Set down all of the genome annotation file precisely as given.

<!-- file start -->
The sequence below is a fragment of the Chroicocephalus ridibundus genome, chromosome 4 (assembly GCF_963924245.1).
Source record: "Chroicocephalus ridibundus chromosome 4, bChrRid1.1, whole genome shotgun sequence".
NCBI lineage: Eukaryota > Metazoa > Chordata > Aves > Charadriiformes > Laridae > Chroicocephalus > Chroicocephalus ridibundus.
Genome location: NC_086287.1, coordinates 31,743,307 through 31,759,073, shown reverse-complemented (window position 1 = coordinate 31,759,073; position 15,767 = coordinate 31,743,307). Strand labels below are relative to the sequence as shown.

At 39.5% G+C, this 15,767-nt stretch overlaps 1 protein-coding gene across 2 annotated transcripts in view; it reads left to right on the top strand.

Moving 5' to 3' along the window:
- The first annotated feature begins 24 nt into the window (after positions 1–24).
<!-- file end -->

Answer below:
The sequence below is a fragment of the Chroicocephalus ridibundus genome, chromosome 4 (assembly GCF_963924245.1).
Source record: "Chroicocephalus ridibundus chromosome 4, bChrRid1.1, whole genome shotgun sequence".
NCBI lineage: Eukaryota > Metazoa > Chordata > Aves > Charadriiformes > Laridae > Chroicocephalus > Chroicocephalus ridibundus.
Genome location: NC_086287.1, coordinates 31,743,307 through 31,759,073, shown reverse-complemented (window position 1 = coordinate 31,759,073; position 15,767 = coordinate 31,743,307). Strand labels below are relative to the sequence as shown.

At 39.5% G+C, this 15,767-nt stretch overlaps 1 protein-coding gene across 2 annotated transcripts in view; it reads left to right on the top strand.

Moving 5' to 3' along the window:
- The first annotated feature begins 24 nt into the window (after positions 1–24).